Join Lithium CEO Rob Tarkoff (@rtarkoff) and Brian Solis (@briansolis), prominent author and digital analyst, for a conversation around the effects of technology on businesses and culture.
In addition to exploring themes in Brian’s latest book, “What’s the Future of Business”, this discussion will provide insights for anyone looking to understand the landscape of connected consumerism and how business and customer relationships unfold and flourish.
Watch the video over at Lithium.
Brian Solis answers 2 questions from attendees ahead of the Social Business Summit in Melbourne.
1) How can small businesses, with upwards of 150 employees, think about social strategically without straining resources or losing focus while still delivering ROI?
2) How do we get executives involved in social media the right way…if at all?
See you on February 18th, 2014!
Register here: http://www.socialbizevents.com.au
Use discount code: BrianSolis@SB14
Guest post by Monica Corton (@momusing), Executive Vice President, Creative Affairs & Licensing Next Decade Entertainment, Inc.
Now that the Beastie Boys have gone on the offensive for the unlicensed and unauthorized use of their song “Girls”, written by Adam Horovitz and Rick Rubin, as used in the Goldieblox viral video campaign to feature their girls toy line . . . let’s try to unpack what actually happened and why songwriters and music publishers firmly believe that this was not a fair use. There have been rumors that the case was settled, however, I have checked, and the case is moving forward. More importantly, what is not moving forward well is the relationship between the tech/digital world and the music business.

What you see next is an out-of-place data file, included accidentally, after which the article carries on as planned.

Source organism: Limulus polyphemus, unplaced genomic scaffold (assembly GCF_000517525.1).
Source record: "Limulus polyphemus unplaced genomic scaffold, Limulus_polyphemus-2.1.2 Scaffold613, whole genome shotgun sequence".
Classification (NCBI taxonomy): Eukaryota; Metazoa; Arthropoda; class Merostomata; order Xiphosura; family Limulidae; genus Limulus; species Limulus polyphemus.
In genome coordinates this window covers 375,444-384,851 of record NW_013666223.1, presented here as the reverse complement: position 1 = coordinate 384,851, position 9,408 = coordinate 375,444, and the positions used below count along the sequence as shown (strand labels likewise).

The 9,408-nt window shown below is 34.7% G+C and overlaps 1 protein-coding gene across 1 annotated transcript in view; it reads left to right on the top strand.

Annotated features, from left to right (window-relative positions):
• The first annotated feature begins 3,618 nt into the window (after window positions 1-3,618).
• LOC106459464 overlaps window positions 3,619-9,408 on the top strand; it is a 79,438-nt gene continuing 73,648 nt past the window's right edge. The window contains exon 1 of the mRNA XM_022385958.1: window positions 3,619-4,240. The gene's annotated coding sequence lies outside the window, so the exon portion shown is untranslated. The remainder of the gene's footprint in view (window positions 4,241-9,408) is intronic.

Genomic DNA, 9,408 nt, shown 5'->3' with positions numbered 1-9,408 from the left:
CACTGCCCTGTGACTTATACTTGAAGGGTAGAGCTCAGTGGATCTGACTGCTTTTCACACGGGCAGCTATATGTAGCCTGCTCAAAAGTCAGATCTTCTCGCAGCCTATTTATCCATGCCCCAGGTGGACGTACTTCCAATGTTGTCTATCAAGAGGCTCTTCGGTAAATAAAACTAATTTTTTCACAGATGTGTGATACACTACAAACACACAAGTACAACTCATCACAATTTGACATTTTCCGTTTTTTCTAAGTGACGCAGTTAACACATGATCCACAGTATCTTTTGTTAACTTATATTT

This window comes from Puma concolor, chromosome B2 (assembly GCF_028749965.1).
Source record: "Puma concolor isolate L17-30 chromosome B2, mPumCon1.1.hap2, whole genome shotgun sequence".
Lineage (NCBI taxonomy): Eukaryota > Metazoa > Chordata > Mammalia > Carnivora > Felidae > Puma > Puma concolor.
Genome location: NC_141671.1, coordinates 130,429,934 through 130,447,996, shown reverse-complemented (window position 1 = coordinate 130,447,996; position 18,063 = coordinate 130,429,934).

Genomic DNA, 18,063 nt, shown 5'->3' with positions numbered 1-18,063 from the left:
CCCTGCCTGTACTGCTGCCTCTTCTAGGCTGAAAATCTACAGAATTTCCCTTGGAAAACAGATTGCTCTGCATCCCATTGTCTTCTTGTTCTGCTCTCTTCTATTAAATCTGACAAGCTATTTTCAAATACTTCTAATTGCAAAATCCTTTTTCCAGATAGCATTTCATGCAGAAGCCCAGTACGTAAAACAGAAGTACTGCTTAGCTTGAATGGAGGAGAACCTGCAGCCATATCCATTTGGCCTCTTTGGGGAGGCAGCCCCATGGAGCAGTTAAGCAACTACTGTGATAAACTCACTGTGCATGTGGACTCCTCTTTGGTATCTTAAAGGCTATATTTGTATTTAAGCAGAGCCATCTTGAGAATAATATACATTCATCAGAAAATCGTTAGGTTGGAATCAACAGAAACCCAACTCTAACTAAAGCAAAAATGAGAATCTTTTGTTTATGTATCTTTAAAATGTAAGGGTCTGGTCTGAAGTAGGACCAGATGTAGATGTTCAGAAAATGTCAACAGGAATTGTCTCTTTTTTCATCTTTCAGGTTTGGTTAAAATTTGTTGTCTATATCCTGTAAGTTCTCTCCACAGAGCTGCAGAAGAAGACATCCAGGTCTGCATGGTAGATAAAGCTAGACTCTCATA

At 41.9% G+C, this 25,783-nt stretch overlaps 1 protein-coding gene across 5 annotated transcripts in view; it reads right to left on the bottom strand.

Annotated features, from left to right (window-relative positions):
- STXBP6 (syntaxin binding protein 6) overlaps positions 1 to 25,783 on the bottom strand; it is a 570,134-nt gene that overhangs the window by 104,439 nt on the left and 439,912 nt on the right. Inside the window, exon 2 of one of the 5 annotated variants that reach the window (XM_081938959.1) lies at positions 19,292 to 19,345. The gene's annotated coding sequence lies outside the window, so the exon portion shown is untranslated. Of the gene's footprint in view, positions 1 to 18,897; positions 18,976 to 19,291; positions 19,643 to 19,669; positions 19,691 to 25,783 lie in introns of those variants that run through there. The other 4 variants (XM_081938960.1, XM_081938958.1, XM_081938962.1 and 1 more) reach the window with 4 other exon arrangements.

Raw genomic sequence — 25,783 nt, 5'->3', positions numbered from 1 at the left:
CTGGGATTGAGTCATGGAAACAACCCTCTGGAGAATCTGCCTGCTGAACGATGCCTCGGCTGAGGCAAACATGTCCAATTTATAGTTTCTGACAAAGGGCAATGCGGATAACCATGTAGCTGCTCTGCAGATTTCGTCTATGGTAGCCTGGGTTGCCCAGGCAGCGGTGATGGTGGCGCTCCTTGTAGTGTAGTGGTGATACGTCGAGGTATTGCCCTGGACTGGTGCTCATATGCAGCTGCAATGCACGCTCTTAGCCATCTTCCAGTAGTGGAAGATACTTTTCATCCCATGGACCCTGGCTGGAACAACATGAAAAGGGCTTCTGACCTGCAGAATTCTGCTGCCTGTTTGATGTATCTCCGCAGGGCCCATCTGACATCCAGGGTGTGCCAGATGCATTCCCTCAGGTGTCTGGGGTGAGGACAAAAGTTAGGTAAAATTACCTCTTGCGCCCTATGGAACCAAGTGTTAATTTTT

Guest post by Greg Narain (@gregarious) co-founder of Chute, a company that helps brands discover or collect relevant photos from social networks and incorporate the visuals into their websites and apps
Brands finds themselves at a challenging crossroads in their evolution. For decades, companies have utilized a command and control model as it pertains to their brands. Billions of dollars have been spent to carefully craft specific messages and deliver them via campaigns. However, as consumers continue to create and promote their own stories, brands now must decide how to integrate that content into their own stories.
Brian Solis is a digital analyst, anthropologist, and also a futurist. In his work at Altimeter Group, Solis studies the effects of disruptive technology on business and society. He is an avid keynote speaker and award-winning author who is globally recognized as one of the most prominent thought leaders in digital transformation.
His most recent book, What's the Future of Business: Changing the Way Businesses Create Experiences (WTF), explores the landscape of connected consumerism and how business and customer relationships unfold in four distinct moments of truth. His previous book, The End of Business as Usual, explores the emergence of Generation-C, a new generation of customers and employees and how businesses must adapt to reach them. In 2009, Solis released Engage, which is regarded as the industry reference guide for businesses to market, sell and service in the social web.